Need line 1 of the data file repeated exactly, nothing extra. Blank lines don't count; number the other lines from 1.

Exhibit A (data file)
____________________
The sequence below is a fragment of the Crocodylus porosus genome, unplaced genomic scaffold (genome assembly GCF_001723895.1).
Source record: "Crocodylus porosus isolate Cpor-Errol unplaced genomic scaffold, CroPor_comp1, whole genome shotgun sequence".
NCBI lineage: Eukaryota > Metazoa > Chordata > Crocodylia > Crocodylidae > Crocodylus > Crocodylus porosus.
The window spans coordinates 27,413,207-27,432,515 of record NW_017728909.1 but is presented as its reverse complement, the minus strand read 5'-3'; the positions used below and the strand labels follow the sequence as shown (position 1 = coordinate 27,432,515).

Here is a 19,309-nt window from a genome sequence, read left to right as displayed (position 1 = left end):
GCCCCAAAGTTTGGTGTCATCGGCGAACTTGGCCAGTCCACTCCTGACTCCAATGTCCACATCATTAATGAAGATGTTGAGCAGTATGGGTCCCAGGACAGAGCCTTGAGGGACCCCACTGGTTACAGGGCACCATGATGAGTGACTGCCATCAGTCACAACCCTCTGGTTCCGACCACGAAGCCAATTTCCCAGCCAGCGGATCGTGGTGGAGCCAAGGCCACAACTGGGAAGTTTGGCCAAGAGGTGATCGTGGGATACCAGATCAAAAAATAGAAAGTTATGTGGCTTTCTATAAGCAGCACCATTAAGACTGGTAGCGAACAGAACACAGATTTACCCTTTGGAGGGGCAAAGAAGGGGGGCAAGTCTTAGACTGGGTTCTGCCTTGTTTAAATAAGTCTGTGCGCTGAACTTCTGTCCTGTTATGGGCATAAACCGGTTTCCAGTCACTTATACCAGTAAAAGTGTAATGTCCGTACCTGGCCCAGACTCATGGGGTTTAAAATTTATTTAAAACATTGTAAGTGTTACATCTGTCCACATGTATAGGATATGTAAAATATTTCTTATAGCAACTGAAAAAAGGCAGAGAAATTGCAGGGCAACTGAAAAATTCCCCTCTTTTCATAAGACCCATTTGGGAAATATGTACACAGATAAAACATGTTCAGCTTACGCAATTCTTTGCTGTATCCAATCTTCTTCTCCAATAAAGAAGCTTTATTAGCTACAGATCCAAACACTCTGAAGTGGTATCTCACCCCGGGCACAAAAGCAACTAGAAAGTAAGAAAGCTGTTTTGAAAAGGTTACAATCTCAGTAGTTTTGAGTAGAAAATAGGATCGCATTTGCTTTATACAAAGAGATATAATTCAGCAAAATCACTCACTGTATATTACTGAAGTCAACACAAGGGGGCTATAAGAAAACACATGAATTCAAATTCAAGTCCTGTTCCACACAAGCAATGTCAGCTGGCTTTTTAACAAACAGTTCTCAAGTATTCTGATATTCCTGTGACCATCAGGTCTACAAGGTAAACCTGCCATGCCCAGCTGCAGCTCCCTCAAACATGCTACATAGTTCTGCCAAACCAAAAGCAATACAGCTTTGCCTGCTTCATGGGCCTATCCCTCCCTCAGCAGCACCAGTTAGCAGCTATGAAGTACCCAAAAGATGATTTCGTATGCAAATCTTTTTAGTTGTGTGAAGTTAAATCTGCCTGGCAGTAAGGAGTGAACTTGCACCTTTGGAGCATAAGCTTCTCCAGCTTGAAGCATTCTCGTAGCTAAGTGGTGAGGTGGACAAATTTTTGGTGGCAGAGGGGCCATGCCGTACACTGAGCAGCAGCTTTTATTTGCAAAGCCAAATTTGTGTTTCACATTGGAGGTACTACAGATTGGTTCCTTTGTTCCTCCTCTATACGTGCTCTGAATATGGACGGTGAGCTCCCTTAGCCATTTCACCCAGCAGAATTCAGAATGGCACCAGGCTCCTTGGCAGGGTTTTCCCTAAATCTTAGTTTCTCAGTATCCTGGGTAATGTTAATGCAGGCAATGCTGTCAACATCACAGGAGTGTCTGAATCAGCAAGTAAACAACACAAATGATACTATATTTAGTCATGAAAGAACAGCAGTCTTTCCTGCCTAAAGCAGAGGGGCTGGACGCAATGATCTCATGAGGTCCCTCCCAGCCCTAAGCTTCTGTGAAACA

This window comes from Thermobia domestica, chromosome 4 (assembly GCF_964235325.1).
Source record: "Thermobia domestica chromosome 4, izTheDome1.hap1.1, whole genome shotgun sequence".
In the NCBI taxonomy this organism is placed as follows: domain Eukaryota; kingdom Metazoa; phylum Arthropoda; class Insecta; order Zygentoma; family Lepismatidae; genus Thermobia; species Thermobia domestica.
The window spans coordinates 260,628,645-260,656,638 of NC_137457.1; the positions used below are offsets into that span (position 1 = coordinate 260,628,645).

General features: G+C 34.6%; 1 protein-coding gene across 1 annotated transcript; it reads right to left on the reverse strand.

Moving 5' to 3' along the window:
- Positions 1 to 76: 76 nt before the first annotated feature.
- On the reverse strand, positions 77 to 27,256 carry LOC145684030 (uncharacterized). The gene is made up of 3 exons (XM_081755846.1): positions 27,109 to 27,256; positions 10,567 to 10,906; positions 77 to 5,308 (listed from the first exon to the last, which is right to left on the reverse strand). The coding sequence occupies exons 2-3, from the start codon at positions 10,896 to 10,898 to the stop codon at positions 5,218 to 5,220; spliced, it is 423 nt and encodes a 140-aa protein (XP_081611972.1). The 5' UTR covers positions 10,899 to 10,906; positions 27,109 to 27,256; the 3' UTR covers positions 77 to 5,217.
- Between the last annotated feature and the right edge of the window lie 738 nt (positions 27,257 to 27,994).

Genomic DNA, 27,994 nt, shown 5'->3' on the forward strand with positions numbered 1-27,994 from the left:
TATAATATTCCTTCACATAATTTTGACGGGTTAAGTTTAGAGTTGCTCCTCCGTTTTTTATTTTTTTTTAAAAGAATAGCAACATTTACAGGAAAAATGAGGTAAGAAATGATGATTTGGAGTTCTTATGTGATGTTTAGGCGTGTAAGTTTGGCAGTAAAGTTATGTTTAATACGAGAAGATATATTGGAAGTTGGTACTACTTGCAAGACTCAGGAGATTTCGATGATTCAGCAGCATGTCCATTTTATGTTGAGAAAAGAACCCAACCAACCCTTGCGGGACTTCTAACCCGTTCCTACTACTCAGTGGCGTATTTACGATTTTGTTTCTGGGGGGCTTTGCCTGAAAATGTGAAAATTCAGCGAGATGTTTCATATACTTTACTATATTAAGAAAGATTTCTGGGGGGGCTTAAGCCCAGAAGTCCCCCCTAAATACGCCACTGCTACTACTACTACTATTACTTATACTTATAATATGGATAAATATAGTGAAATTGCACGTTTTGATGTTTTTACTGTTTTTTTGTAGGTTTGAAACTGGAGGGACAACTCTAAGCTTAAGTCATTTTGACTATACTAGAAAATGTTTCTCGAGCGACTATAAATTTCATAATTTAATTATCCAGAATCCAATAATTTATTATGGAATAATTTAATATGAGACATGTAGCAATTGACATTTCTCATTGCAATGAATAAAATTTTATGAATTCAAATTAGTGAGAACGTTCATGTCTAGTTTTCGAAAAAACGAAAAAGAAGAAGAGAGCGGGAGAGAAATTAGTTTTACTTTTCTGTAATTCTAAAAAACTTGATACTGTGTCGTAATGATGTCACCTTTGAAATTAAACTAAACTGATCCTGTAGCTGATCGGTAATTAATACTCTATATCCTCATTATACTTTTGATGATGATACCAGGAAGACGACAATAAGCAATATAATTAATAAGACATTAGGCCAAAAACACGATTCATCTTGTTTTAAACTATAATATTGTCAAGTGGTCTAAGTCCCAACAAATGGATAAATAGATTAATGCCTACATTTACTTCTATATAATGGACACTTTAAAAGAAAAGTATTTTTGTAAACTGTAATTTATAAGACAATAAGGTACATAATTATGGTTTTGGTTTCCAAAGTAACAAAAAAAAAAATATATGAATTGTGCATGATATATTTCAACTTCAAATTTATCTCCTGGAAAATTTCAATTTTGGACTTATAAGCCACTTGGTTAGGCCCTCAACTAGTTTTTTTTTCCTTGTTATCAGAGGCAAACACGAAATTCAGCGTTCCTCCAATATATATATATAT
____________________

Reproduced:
The sequence below is a fragment of the Crocodylus porosus genome, unplaced genomic scaffold (genome assembly GCF_001723895.1).